To find out more about our IIF fellows' innovative teaching practices and get some great ideas for your own teaching, you can click the button below: 
 

2023-24 Fellows

Department of Resource Economics

Dhiroj Koirala Headshot
Dhiroj Koirala is a fifth-year PhD student in the Department of Resource Economics. He focuses on energy transitions in developing countries. Currently, he teaches ResEcon 102, an introductory microeconomics course for freshmen. Passionate about leveraging technology to enhance the classroom experience, Dhiroj is exploring methods to monitor students' use of generative AI apps for essay writing. He firmly believes students should hone their original writing skills before harnessing the capabilities of AI to elevate their work.
Dhiroj Koirala Headshot

Department of Environmental Conservation

Kelly Klingler headshot
Kelly Klingler is a faculty member in the Department of Environmental Conservation at UMass Amherst. As a conservation biologist, Kelly’s research interests focus on the population genetics of imperiled species as well as non-invasive wildlife monitoring, ecology, and management. Kelly teaches several courses within the Natural Resources Conservation (NRC) major where she emphasizes: i) experiential fieldwork and service learning, ii) data science skills, and iii) contemplative pedagogy. Using an active-learning and often team-based approach, Kelly strives to cultivate a sense of belonging for all students in the life sciences through development and participation in Course Undergraduate Research Experiences (CUREs). As an IIF Fellow, Kelly will present on some of the strategies she’s used to facilitate student engagement including “Think Pair Share” exercises, Slido polling software, data science practice using specific CURE modules, as well as opportunities for personal reflection through 5-minute free writes during class.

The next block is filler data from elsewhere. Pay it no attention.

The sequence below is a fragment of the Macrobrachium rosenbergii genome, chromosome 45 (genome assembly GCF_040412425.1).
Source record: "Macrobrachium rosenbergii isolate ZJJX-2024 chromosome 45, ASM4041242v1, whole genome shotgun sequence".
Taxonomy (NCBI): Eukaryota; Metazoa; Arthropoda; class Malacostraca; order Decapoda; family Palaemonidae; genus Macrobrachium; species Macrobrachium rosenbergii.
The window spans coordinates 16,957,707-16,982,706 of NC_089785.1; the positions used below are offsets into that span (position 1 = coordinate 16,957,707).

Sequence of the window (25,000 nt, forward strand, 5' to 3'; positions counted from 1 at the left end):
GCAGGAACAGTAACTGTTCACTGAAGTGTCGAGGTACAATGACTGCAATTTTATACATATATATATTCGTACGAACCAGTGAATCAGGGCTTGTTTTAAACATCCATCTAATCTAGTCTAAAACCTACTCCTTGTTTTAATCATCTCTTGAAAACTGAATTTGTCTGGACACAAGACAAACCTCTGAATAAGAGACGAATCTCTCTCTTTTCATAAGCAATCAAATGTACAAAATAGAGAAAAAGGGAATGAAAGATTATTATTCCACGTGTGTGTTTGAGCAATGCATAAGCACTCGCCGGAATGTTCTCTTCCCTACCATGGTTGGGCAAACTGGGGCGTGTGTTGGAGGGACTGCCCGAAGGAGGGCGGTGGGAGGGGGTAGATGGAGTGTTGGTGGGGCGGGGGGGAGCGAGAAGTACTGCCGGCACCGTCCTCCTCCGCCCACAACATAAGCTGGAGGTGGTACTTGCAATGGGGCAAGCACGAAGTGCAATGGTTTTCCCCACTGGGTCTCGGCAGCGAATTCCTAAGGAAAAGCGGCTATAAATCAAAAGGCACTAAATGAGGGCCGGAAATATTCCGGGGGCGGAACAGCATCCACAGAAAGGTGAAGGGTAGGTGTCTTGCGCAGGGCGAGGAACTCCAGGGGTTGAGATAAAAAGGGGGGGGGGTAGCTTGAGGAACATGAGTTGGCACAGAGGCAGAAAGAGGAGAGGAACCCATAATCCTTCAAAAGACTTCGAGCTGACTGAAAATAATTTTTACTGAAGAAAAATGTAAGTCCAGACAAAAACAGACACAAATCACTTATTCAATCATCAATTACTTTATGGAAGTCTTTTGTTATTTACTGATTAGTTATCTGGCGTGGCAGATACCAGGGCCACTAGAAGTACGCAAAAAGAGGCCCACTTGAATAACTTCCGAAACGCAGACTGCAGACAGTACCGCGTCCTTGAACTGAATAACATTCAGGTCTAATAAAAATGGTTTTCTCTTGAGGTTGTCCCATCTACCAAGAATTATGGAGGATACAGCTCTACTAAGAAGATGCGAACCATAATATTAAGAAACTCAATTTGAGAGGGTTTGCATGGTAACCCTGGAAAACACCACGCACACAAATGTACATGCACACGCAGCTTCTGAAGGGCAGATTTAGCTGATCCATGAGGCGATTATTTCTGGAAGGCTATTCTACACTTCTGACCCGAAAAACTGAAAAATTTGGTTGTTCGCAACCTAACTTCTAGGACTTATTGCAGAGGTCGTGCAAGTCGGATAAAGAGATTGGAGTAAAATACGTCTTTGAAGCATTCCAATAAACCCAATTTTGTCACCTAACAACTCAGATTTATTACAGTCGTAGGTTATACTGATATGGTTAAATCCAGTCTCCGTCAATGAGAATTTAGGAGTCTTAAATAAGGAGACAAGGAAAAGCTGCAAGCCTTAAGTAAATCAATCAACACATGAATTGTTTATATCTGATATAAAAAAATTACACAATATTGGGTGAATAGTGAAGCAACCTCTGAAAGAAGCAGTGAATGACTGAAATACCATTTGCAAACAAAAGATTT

Kelly Klingler headshot

Department of Journalism

Greeley Kyle Headshot
After 15 years as an award-winning TV News Journalist in Knoxville and Memphis, TN, Greeley taught broadcast journalism for 20 years at the Missouri School of Journalism, where he also served as the Executive News Editor of KOMU-TV (The university-owned NBC affiliate in Columbia, MO). He was named a Missouri Icon and picked up a number of teaching awards there as well. Greeley retired as an Associate Professional Practice Professor Emeritus at Mizzou, and is now the lead broadcast lecturer in the UMass Department of Journalism as well as the Director of its Sports Journalism Concentration. Greeley teaches a plethora of classes including Video Content Creation, Short Form Documentary, Live Digital Sports Production, Sports Talk Live!! and Broadcast Performance.